Effective development co-operation

The Country Systems Partnership (2009-2011)


To reach the targets agreed to in Paris and Accra, the Global Partnership on Country Systems was set up and mandated by the Working Party on Aid Effectiveness in 2009 to facilitate the implementation of the commitments on country systems. It supported a broad consultative fora to discuss current bottlenecks in the use of country systems which culminated in the agreement on Effective Institutions at Busan. The commitments were based on the conclusions from guidance which can be found on the public financial management page and procurement page.


This platform also supported country-level initiatives in partner countries to:

Achieve a common understanding between local donor offices and countries on priority ‘country systems’ as well as definitions of ‘using country systems’ as adapted to the specific country context

  • Identify current opportunities and constraints in the strengthening and use of country systems
  • Ensure high-level momentum from donor headquarters and establish concrete steps towards fulfilling those recommendations
  • Provide lessons learned to share with other countries and communicate the results at the Busan High Level Forum on Aid Effectiveness.


The results from the dialogues and guidance shaped the commitments on Effective Institutions at Busan and are reflected in the Manila Statement as follows:

Recognising that the use of country systems is not an end in itself, Development Partners and countries should work together to increase the flow of external assistance using national systems and procedures as a means to enhance development effectiveness and to achieve development results. The ‘learning by doing’ approach on using country systems generates more demand for better country systems and contributes to the process of reforming and strengthening those systems.

Development Partners should also pay more attention to how the political economy of developing countries shapes the results of their programmes, and conversely how the modalities of delivering their support can impact upon a country’s political arena. Recognising the fiduciary and development risks also means promoting programs, such as those related to anti-corruption and governance that strengthen the identified gaps.

As committed to in the Accra Agenda for Action and the UN LDC Programme of Action, Development Partners should transparently state the reasons for not using country systems when that is the option adopted. While recognizing that Development Partners have different risk appetites, there is further scope to collaborate on the significant number of fiduciary reviews and risk assessments through sharing findings, data gathering and the coordination of assessment missions. Countries should establish a coherent, integrated medium term strategy of diagnostic instruments which can be used and supported by its development partners. Development Partners should also recognize the challenges that tax exemptions can have on putting aid on budget.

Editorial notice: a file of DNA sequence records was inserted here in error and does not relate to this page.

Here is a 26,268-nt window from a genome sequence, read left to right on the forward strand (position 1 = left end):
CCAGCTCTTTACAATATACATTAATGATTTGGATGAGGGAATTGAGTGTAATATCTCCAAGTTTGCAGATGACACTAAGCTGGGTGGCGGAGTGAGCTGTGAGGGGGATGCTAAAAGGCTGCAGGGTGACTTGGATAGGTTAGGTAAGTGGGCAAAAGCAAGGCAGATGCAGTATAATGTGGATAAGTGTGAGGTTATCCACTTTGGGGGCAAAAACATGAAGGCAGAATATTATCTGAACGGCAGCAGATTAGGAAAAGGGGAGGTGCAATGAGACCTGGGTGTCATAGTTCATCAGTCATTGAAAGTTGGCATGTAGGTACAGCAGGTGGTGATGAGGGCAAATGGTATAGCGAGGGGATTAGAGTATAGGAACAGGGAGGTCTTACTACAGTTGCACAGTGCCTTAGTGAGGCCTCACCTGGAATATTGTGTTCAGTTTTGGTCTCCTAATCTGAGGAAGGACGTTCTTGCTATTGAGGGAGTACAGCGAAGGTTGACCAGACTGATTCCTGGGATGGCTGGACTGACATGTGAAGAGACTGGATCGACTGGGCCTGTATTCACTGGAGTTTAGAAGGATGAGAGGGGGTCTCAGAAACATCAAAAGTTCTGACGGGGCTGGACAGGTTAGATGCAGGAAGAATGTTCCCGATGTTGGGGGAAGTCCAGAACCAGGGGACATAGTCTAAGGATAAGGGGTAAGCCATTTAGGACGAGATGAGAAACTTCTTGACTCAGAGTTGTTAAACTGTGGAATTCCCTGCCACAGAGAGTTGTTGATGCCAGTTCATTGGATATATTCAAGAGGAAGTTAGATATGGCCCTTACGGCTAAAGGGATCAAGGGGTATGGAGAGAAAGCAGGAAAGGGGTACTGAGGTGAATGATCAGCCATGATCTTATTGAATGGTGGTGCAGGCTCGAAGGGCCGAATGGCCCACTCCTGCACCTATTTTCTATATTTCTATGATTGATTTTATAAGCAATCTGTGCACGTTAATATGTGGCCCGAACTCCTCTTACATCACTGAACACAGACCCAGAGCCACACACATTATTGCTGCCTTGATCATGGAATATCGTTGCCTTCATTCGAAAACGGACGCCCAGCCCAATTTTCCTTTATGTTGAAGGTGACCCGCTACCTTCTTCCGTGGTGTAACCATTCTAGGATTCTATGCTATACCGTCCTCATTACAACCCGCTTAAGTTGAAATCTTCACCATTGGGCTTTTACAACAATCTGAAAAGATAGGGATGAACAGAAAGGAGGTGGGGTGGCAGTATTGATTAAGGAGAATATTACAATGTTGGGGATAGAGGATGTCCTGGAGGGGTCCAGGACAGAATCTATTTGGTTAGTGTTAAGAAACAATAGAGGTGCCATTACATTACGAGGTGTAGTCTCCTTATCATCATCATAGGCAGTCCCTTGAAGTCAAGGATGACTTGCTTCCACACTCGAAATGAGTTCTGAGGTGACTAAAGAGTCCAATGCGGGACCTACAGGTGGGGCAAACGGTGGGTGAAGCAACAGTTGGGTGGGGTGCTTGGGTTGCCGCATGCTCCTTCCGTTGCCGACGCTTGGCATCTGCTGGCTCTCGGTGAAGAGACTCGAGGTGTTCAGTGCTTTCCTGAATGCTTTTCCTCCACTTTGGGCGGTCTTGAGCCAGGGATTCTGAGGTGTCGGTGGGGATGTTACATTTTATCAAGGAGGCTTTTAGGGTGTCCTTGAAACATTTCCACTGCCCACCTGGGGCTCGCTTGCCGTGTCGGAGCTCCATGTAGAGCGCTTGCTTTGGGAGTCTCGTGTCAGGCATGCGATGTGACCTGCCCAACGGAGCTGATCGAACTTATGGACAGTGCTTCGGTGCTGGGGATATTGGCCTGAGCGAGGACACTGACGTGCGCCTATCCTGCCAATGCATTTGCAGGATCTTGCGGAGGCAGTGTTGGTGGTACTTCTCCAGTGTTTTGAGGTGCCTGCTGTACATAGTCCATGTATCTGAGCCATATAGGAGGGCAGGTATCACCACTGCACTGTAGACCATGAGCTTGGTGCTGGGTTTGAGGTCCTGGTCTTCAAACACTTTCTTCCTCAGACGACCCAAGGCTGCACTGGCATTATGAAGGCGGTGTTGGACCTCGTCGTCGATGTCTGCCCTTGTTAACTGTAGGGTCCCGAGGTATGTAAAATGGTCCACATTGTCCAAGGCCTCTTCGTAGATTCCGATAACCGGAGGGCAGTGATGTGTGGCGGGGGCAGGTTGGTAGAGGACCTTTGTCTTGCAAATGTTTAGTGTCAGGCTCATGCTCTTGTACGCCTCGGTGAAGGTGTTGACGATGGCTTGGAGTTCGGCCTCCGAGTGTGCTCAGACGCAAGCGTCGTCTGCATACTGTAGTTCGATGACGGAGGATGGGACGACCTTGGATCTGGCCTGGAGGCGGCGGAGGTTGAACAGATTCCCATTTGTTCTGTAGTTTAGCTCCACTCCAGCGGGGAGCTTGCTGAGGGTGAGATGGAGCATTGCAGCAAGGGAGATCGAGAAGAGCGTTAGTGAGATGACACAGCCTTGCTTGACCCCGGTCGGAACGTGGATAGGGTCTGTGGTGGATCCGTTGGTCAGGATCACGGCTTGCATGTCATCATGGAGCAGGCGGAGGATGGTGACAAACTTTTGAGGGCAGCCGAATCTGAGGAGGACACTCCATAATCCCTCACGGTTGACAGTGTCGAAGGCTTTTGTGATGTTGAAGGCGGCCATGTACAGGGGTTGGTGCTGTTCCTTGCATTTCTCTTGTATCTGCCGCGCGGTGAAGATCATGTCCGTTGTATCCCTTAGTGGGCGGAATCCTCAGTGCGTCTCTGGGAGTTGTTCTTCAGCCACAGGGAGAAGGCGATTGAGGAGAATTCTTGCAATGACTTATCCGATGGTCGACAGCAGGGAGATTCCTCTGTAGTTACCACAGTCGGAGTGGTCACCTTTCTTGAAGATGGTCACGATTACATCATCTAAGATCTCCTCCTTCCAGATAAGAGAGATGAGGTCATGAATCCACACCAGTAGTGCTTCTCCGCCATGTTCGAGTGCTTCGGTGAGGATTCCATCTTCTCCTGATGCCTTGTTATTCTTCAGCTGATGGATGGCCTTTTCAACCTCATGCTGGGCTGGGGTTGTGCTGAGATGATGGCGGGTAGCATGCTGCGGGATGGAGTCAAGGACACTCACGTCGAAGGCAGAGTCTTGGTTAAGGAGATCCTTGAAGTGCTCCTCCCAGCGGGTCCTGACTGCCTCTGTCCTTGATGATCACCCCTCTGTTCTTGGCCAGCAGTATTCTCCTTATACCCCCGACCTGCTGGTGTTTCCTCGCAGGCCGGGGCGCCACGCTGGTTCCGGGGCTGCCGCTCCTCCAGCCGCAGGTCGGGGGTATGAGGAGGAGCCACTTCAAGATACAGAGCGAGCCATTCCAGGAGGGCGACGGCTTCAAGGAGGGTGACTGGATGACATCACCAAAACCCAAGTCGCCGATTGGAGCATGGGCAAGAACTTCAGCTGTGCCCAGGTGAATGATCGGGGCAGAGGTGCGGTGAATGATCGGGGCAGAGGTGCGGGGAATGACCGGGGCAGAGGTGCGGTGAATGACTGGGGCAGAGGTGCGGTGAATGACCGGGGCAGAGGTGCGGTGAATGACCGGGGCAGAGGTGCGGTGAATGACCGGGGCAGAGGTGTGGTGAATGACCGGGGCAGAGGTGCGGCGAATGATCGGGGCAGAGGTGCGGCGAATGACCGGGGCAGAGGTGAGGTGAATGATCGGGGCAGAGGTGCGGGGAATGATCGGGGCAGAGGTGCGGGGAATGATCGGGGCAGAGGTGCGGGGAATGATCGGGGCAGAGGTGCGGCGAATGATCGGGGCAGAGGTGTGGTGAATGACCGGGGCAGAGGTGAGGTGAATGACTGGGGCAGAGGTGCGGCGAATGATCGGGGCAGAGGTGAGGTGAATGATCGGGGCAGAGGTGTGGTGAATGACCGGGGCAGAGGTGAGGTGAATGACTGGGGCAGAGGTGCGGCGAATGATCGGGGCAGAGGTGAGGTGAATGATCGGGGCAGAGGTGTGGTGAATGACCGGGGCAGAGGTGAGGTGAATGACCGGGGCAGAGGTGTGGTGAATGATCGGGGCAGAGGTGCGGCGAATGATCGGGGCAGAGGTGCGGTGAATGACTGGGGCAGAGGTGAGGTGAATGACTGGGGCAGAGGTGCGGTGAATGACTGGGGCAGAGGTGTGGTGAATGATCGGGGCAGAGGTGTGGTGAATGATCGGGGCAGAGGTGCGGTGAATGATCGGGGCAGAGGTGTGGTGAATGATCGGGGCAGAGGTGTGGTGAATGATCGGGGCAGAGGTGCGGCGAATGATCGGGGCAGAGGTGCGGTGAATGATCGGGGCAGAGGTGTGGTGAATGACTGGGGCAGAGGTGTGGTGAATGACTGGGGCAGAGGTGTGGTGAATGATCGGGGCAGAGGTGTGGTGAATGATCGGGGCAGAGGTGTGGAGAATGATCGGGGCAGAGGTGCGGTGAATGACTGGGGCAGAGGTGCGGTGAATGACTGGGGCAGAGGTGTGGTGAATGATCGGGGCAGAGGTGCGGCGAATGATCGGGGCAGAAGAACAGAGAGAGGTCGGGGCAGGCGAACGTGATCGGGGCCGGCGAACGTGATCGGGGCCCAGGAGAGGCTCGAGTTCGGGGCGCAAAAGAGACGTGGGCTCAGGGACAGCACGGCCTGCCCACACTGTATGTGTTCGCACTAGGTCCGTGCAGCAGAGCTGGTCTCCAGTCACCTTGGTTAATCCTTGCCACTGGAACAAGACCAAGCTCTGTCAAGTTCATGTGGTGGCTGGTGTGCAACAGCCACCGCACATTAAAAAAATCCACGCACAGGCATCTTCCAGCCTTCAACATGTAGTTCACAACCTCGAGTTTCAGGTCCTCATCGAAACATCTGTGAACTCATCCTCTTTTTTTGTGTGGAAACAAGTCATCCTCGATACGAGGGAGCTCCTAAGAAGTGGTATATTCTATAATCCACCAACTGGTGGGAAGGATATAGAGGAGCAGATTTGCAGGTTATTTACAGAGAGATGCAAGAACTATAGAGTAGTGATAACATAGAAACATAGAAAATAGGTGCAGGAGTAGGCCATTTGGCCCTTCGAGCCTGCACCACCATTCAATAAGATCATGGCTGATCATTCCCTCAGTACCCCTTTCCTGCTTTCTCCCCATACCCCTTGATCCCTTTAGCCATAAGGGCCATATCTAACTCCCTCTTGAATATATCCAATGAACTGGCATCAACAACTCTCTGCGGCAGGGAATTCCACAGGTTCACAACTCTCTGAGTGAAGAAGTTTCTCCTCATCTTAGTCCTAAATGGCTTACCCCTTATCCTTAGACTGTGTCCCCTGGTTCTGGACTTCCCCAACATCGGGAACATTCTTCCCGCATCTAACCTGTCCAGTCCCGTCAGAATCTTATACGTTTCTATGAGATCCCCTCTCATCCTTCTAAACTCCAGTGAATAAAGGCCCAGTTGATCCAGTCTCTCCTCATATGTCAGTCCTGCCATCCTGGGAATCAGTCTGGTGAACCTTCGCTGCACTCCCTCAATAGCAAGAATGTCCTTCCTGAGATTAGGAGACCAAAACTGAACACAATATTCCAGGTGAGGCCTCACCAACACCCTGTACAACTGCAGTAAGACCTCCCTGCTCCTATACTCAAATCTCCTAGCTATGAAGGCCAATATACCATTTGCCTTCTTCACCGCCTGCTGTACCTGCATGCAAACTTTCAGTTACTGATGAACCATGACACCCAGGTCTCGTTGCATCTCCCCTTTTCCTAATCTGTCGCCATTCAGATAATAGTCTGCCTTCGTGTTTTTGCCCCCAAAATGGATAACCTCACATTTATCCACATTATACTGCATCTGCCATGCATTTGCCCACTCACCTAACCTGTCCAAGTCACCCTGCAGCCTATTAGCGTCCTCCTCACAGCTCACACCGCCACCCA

Recognising that fiduciary risk management is a major factor for most development partners and deserves attention, it is important to underline the importance of assessing the opportunity of use of country systems through a more comprehensive risk/benefit analysis and an assessment of impact on sustainability. More should be done to enhance mechanisms for jointly assessing country systems and managing risks related to their use.

Better integration of aid flows with national processes offers the opportunity for strengthened scrutiny by Parliament, civil society, and SAIs as well as supporting national lines of accountability, countries and Development Partners should ensure that aid flows and their use are accessible to, and usable by, the legislature and SAIs to allow for oversight.

In all of these areas, it is important to support the improvement and accessibility of knowledge platforms on building and sustaining effective states and institutions, including on PFM, Procurement, environment and social safeguards, Climate Change Financing, Taxation, Statistics, Monitoring and Evaluation.  This includes the engagement of non-state actors in these platforms.


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